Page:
• the kami are very different from God in the Western sense
  • the kami have a duty to look after humanity
  • humanity should look after the kami
  • purity and purification are important if humanity is to thrive
  • purification is a creative as well as a cleansing act
  • death is the ultimate impurity

Shinto Scriptures

Kojiki

The Holy Kojiki -- Including, The Yengishiki Paperback

The Holy Kojiki — Including, The Yengishiki Paperback

Main article: Kojiki

Kojiki (古事記, “Records of Ancient Matters” or “An Account of Ancient Matters”), also sometimes read as Furukotofumi, is an early Japanese chronicle of myths, legends, songs, genealogies, oral traditions, and semi-historical accounts down to 641 concerning the origin of the Japanese archipelago, the kami (神), and the Japanese imperial line. It is claimed in its preface to have been composed by Ō no Yasumaro at the request of Empress Genmei in the early 8th century (711–712), and thus is usually considered to be the oldest extant literary work in Japan. The myths contained in the Kojiki, as well as the Nihon Shoki (日本書紀), are part of the inspiration behind many practices. Later, the myths were re-appropriated for Shinto practices such as the misogi purification ritual.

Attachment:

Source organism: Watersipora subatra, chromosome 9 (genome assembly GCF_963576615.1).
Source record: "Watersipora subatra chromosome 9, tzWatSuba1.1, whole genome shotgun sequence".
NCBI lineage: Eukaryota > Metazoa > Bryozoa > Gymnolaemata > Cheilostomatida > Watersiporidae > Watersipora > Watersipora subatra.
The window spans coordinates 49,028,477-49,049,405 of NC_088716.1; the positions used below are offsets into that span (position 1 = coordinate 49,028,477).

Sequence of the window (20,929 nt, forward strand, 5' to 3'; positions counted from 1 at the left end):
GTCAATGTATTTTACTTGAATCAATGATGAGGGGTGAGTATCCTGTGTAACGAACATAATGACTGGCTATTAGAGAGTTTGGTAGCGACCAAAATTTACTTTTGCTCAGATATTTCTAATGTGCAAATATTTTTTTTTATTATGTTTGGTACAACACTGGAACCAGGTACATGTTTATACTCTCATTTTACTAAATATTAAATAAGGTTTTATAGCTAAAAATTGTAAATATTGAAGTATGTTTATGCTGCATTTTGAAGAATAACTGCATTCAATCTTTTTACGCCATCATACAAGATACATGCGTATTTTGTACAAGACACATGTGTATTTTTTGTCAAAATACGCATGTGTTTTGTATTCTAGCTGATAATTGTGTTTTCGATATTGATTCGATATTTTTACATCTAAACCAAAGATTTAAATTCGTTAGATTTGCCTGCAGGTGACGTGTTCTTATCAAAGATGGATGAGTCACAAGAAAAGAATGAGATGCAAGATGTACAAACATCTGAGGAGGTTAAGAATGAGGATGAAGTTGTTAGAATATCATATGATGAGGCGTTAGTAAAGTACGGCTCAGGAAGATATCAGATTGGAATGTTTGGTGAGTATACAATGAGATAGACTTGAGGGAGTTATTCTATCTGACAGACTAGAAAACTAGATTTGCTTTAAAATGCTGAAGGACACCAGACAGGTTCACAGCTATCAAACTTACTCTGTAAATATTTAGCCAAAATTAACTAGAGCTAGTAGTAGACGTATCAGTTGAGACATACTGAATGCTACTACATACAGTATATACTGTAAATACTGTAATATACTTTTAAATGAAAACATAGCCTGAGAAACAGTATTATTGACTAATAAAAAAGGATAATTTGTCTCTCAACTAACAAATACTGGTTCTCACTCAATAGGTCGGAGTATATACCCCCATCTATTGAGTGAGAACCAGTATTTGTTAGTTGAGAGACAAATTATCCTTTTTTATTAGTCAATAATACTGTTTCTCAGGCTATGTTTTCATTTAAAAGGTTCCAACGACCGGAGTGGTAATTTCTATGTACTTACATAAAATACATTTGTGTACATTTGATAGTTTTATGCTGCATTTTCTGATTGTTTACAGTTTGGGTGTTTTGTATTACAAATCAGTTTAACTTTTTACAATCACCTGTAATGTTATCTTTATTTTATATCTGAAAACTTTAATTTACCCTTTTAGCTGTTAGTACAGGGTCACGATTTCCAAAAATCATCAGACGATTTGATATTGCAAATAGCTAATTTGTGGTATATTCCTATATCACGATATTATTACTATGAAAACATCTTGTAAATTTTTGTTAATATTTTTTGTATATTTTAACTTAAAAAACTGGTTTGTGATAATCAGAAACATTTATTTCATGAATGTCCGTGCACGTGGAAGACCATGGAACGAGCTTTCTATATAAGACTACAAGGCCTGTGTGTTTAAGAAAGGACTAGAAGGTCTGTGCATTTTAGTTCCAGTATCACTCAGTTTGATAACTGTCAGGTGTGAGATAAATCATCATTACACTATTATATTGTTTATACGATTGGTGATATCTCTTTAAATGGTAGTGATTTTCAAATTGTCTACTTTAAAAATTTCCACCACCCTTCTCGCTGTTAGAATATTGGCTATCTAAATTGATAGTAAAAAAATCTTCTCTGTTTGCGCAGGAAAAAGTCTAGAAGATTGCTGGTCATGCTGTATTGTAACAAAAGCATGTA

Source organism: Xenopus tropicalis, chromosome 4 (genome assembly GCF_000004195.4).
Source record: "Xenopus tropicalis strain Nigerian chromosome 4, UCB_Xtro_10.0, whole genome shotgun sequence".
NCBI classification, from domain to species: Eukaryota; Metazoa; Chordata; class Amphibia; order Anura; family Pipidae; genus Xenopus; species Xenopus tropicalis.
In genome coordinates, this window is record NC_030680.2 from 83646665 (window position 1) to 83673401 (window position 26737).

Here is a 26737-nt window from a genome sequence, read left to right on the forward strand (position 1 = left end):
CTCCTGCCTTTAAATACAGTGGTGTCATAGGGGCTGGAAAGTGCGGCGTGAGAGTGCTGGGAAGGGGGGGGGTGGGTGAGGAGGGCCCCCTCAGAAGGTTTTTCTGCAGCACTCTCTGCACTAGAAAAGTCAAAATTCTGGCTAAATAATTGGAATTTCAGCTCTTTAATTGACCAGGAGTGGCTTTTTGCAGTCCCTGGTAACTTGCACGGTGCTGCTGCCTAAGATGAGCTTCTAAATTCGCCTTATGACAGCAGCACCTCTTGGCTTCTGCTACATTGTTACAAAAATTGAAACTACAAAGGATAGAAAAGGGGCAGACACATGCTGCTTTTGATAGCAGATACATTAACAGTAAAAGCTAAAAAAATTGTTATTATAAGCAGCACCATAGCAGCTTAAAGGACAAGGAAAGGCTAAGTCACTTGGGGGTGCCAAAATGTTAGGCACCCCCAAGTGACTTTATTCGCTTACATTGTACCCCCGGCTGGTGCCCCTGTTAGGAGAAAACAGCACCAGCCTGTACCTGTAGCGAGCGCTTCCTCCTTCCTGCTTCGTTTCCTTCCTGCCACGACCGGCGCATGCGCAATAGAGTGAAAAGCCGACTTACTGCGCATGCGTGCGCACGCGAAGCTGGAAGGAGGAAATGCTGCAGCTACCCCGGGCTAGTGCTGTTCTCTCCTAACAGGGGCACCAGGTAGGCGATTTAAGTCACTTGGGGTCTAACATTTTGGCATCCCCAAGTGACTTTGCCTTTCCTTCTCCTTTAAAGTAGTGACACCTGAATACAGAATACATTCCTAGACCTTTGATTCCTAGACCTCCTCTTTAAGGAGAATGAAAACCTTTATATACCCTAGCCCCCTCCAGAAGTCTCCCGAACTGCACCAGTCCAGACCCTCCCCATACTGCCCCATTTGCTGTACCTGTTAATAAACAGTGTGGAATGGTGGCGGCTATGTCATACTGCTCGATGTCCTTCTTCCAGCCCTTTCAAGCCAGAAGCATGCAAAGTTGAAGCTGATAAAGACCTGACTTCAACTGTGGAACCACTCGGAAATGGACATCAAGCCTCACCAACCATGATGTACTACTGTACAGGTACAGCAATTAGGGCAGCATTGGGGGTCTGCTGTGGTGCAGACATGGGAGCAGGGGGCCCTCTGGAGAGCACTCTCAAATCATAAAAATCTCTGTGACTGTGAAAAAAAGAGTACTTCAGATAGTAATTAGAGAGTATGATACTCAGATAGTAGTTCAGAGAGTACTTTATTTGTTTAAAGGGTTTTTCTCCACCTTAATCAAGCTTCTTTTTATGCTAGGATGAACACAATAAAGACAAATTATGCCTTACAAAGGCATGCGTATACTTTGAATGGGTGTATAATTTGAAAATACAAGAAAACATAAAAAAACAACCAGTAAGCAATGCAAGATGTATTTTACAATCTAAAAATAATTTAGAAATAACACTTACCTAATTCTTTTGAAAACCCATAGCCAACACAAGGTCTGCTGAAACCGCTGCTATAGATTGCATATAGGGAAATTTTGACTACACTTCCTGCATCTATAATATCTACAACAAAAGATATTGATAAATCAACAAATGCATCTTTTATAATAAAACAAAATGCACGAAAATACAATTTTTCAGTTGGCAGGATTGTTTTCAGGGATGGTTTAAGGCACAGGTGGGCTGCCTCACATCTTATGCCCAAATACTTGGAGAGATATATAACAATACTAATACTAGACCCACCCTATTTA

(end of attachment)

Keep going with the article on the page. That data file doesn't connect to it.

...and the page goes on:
Nihon Shoki

Main article: Nihon Shoki

The Nihon Shoki (日本書紀), sometimes translated as The Chronicles of Japan, is the second-oldest book of classical Japanese history. The book is also called the Nihongi (日本紀, “Japanese Chronicles”). It is more elaborate and detailed than the Kojiki, the oldest, and has proven to be an important tool for historians and archaeologists as it includes the most complete extant historical record of ancient Japan. The Nihon Shoki was finished in 720 under the editorial supervision of Prince Toneri and with the assistance of Ō no Yasumaro dedicated to Empress Genshō.

Engishiki

Main article: Engishiki